DUBLIN (KPIX 5) – When your wife tells you she wants to start a school for special needs children in your house, what do you say? If you’re this week’s Jefferson Award winner, you do more than just say ‘yes.’
In a room of busy toddlers, Vashti Hill got a quick kiss from her son Colton as he hurried past. She said he’s recently transformed from a silent child to a sociable two-year-old.
“I never heard him say ‘Mommy’ or ‘Daddy’ ‘til last month,” she explained.
It’s something she credits to the School of Imagination and Happy Talkers in Dublin, where typically developing children learn alongside children with developmental delays.
Mitch Sigman co-founded the program with his wife Charlene, a speech pathologist and 2006 Jefferson Award winner.
“Never in a million years did I think this is what I’d spend my life doing,” Sigman said.
Charlene Sigman began to offer speech therapy for four special needs children in their Pleasanton house in 2001. But her husband had no idea that two years later, the nonprofit would explode to serving more than a hundred kids with developmental delays.
After a full day’s work in sports medicine, he’d come home to help Charlene tackle the growing pains.
“People would just come to our front door and say ‘Please help me. I don’t know what to do,’ Charlene Sigman remembered. “How could you say no? He helped me convert bedrooms and would work at night.”
“If we don’t give them someplace to have hope, there’s nowhere for them to go,” Mitch Sigman added.
Over the years, the school outgrew its space eight times, and each time Charlene said Mitch was the one who went out knocking on doors to find a new space.
“We would still be in this living room right here,” Charlene Sigman said, gesturing to an old photo, “If he wasn’t with us.”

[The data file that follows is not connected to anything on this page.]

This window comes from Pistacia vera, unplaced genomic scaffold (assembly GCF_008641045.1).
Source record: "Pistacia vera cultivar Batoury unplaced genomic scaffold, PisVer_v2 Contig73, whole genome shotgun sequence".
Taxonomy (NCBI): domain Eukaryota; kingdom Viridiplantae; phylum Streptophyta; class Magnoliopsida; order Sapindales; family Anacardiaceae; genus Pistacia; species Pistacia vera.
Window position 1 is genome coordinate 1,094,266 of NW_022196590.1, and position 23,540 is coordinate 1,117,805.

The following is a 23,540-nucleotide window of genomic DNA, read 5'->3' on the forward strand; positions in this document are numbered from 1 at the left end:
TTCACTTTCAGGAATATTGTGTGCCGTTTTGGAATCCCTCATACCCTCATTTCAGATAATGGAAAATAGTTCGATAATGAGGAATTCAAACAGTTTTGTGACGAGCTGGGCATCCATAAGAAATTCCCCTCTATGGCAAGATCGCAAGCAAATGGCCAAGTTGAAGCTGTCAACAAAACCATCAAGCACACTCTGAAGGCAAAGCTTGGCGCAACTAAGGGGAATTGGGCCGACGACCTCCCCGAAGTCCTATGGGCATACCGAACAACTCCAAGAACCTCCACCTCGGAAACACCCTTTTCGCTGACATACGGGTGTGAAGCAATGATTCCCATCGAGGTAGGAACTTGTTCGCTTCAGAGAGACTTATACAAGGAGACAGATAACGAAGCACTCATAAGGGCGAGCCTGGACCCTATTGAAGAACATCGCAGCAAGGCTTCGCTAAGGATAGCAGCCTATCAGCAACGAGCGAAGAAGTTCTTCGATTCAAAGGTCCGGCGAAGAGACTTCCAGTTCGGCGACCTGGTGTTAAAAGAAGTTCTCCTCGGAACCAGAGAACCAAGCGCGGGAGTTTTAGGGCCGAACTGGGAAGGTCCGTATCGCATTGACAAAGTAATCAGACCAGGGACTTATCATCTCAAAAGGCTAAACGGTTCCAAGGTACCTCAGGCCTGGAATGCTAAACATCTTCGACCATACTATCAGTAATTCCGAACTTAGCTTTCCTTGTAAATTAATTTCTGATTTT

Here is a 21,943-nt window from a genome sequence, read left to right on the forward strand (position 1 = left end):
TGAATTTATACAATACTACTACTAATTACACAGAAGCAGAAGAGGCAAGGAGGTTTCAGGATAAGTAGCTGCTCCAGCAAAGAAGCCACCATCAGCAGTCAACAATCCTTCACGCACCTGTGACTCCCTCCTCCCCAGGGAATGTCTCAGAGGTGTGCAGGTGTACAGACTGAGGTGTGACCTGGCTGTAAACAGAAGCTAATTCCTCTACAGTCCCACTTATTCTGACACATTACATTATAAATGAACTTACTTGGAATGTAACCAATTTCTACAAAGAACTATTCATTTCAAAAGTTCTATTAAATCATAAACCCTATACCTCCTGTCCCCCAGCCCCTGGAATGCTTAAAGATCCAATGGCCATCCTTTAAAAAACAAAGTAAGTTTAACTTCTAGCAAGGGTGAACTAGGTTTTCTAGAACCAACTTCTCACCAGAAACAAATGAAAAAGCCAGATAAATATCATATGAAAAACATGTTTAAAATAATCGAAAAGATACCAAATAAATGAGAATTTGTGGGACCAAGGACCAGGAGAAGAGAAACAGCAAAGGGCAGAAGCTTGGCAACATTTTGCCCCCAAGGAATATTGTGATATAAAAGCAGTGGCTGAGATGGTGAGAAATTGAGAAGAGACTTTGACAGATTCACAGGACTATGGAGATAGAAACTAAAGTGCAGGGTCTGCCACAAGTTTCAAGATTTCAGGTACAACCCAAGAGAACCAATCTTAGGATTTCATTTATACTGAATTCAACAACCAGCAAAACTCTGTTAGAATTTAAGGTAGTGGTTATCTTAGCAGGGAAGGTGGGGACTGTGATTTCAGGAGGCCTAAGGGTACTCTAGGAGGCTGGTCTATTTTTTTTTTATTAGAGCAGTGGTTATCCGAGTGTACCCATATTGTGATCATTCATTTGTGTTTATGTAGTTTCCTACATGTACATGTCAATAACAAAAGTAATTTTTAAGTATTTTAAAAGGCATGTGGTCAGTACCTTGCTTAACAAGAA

Mitch Sigman took on the school’s financing, fundraising, grant-writing, networking, licensing – all the business decisions—so his wife could focus on the children. In 2006, he gave up sports medicine to join her full time at their school.
“It was a mission I couldn’t quit from. Plus my wife is very hard to say ‘no’ to,” he said with a laugh.
And neither the city nor community could say ‘no’ to Mitch. Together, the Sigmans built the school’s new building, a permanent home that now serves more than 400 students a week.
Today, Mitch Sigman trains an autism service dog, and organizes free screening and referrals for kids who may have developmental disabilities.
He said he’s grateful to help children reach their full potential, like Michael, Sloane Kraft’s son.
“Since we’ve found the school, the possibilities for Michael are endless,” Kraft said.
“When I see the difference it makes for these families, it’s all the confirmation I need that we’re doing the right thing,” Mitch Sigman said.
So for working behind the scenes to nurture special needs children, this week’s Jefferson Award in the Bay Area goes to Mitch Sigman.
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